Leo Koenig Inc. is pleased to present recent sculptures by Los Angeles based artist, Meg Cranston. A conceptualist, Cranston consistently works in a variety of media, including performance, photography, painting, sculpture and drawing. Within all of these, she creates works that appear deceptively simple while resonating with gradations of complexity that transcend the confines of their form.
For this exhibition, Cranston has created a group of life-size piñatas depicting the artist herself. Molded and finished in brightly colored paper, each of the piñatas strikes a pose characteristic of the artist. The effigies are based on the visual and iconographic traditions associated with piñatas, which have a fascinating yet little-known history. Literally translated from Latin “piñata” means “Pine of Attis”—a conflation of the words for pine (pino) and ‘ata or Attis, a god of vegetation once worshiped in Western Asia. In ancient times, members of Attis’ cult hung offerings from pine-trees and then beat them as offerings to the god. With their migration from East to West, the function and form of piñatas changed evolving from paper vessels symbolizing Spring-time fertility in ancient China to Catholic metaphors for the seven deadly sins, and, most recently, as secular party favors.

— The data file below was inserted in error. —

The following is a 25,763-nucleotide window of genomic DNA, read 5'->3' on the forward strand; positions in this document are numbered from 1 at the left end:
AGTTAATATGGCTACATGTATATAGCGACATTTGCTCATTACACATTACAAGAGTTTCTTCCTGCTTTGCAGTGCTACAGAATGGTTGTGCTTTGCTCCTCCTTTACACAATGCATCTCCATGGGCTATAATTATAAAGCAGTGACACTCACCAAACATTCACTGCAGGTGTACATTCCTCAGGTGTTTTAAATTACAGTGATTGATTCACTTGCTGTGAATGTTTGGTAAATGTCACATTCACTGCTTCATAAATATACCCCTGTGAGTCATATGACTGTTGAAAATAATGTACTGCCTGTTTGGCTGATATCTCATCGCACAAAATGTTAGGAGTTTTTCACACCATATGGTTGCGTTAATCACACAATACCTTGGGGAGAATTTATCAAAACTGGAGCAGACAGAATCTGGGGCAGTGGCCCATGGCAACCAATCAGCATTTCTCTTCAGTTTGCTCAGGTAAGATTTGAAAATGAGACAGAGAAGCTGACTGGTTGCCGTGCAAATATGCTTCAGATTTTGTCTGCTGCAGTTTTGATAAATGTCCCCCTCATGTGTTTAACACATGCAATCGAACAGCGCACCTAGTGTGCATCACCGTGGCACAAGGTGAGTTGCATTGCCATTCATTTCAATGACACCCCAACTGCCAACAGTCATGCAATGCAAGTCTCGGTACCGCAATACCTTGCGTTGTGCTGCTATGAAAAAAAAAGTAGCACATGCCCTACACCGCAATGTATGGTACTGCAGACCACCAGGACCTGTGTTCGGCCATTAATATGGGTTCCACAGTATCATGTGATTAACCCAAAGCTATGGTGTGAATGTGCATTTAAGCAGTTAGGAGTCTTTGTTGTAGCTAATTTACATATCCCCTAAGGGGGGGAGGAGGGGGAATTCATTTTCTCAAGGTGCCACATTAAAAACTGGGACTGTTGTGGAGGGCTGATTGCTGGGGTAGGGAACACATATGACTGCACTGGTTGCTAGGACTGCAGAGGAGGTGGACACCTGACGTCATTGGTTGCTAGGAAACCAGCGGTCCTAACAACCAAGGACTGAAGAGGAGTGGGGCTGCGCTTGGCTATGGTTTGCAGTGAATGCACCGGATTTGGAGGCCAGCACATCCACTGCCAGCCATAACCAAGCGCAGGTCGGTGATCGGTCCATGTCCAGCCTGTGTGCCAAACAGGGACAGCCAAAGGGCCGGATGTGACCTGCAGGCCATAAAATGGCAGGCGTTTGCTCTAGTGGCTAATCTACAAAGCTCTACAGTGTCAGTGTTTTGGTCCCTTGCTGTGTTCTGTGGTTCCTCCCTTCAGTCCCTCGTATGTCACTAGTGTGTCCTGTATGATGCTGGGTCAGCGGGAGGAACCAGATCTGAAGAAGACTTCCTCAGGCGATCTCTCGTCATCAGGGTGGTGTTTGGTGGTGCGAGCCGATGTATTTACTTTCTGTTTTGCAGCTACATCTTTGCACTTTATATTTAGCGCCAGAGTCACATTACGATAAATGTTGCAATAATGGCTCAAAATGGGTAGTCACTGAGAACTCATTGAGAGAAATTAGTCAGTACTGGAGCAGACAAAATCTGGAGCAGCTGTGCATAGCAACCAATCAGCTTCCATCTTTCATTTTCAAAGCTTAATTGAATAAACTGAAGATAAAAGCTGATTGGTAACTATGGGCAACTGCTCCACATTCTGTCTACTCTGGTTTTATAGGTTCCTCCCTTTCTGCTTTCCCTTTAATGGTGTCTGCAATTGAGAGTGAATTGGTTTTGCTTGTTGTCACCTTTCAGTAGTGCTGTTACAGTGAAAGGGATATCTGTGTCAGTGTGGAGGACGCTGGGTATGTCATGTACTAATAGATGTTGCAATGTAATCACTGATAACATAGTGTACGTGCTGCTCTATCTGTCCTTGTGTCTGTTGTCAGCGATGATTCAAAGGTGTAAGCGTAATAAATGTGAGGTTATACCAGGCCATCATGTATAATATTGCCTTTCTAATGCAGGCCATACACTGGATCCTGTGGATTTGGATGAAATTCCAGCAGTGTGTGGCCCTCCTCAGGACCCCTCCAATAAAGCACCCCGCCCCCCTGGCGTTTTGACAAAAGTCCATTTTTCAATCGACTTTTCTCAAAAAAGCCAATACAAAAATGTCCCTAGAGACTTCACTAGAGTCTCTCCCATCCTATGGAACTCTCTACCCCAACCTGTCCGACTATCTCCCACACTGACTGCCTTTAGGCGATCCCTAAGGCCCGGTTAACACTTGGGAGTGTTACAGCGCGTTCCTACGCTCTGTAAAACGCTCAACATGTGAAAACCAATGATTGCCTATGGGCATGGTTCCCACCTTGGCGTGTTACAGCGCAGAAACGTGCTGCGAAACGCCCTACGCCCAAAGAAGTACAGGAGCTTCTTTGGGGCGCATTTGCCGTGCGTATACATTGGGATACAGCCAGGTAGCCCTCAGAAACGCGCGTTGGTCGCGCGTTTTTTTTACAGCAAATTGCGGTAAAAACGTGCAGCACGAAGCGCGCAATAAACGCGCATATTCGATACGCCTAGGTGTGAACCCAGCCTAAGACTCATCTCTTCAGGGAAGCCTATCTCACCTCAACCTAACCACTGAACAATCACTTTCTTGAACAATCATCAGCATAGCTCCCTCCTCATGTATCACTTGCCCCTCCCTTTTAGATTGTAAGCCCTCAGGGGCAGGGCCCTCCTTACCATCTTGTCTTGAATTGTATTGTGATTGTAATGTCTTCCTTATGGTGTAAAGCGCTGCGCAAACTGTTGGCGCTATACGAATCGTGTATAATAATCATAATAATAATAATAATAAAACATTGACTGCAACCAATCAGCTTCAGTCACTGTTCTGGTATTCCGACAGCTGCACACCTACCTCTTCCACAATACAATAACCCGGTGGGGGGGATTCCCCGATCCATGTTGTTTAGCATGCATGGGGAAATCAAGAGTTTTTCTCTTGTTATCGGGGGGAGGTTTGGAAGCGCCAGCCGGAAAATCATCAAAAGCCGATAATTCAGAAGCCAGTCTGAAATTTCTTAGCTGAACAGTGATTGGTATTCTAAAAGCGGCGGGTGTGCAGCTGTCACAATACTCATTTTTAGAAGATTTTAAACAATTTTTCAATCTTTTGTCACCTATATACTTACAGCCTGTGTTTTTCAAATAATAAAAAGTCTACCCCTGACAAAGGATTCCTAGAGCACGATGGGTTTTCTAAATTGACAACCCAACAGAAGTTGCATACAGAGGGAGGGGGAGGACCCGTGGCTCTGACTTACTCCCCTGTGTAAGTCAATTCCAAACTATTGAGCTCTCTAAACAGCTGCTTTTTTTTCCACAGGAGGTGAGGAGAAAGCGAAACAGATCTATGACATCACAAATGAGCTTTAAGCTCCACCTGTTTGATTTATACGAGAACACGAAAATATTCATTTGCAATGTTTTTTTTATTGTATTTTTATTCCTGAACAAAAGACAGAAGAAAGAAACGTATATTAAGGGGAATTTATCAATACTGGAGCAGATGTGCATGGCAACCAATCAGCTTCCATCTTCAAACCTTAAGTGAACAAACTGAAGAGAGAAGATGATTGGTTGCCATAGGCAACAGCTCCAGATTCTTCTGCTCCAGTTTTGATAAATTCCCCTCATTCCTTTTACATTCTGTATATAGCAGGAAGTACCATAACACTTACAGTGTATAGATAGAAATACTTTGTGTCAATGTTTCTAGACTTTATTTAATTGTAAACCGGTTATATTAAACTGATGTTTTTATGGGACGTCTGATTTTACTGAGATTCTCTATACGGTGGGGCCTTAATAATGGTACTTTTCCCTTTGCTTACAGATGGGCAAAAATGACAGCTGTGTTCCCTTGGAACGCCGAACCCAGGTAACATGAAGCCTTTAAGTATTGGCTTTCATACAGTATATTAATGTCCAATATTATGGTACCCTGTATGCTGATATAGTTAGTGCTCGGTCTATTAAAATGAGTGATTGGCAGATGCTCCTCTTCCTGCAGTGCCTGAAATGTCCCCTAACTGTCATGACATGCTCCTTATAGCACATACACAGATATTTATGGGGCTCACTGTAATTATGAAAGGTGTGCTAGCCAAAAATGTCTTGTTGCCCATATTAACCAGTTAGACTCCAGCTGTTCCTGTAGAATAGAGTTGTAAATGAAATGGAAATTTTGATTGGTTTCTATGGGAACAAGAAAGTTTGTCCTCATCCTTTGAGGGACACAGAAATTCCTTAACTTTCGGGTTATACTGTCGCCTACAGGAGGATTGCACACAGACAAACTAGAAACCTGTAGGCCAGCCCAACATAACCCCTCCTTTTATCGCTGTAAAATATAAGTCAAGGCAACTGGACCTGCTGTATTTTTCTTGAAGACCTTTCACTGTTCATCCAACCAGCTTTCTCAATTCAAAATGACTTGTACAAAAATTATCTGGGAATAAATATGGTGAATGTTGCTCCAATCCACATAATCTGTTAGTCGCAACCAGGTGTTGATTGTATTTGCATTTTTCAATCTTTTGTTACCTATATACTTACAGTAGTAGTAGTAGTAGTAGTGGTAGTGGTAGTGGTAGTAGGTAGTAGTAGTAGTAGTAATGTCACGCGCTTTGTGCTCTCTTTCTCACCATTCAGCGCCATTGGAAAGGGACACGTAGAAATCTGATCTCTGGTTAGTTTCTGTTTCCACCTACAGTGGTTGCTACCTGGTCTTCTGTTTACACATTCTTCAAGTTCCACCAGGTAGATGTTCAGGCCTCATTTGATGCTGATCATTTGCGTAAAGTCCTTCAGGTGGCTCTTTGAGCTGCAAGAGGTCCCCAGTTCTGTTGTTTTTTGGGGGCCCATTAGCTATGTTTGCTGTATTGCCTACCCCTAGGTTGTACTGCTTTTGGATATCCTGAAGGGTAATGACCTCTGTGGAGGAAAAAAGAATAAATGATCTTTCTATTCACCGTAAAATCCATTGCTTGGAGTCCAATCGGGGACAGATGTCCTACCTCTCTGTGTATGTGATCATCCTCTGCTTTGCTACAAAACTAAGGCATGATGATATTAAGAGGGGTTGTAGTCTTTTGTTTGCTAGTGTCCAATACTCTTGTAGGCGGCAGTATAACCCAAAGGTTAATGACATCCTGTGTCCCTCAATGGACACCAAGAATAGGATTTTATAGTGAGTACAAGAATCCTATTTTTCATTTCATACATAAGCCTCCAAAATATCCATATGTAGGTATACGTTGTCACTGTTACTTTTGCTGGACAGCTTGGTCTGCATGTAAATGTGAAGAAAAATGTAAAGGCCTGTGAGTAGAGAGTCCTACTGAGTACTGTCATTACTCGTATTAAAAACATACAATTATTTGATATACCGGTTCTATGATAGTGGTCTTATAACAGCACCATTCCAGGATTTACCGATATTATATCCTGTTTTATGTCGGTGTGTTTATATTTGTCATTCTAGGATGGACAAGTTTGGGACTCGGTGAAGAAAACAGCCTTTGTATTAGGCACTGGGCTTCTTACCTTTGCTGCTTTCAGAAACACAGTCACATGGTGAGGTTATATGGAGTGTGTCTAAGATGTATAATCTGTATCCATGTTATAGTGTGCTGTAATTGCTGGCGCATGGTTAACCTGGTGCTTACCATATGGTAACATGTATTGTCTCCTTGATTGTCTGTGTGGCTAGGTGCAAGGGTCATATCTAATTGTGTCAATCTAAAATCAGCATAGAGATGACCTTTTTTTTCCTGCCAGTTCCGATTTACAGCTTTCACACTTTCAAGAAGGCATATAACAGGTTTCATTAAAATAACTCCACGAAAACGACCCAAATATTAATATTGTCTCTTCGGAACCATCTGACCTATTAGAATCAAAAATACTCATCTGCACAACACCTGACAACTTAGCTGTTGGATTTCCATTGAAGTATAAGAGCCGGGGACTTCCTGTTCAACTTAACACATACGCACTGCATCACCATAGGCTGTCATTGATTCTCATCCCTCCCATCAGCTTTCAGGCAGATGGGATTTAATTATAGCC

Playing upon the role of the piñata as a sacrificial object, she depicts herself as a martyr/totem, but she does not see her sculptures in a wholly negative light. Cranston states: “I suppose there is an aspect of masochism in the work, though in my view the masochist is a sort of grandiose daredevil who endures humiliation to prove they are invincible.”
Cranston’s longstanding interests in anthropology (a field in which she received her Bachelor’s Degree) and cultural history have always shaped her approach to making art in both material and conceptual ways. In fact, Cranston calls her sculptures “Magical Death” after a 1973 ethnographic film by Napoleon Chagnon and Timothy Asch, which vividly depicted the shamanic ceremonies of the Yanomamo Indians. In the film the Yanomano symbolically murder or “inflict” a “magical death” upon the children of enemy tribes to insure their own survival.
Since 1986, Meg Cranston has participated in group and major solo exhibitions in America, Europe, and Australia, including the Venice Biennale (1993). In 1994, she received a fellowship in sculpture and installation from the John Simon Guggenheim Memorial Foundation. Cranston presently lives and works in Venice, California, and is a Professor at Otis College of Art and Design in Los Angeles.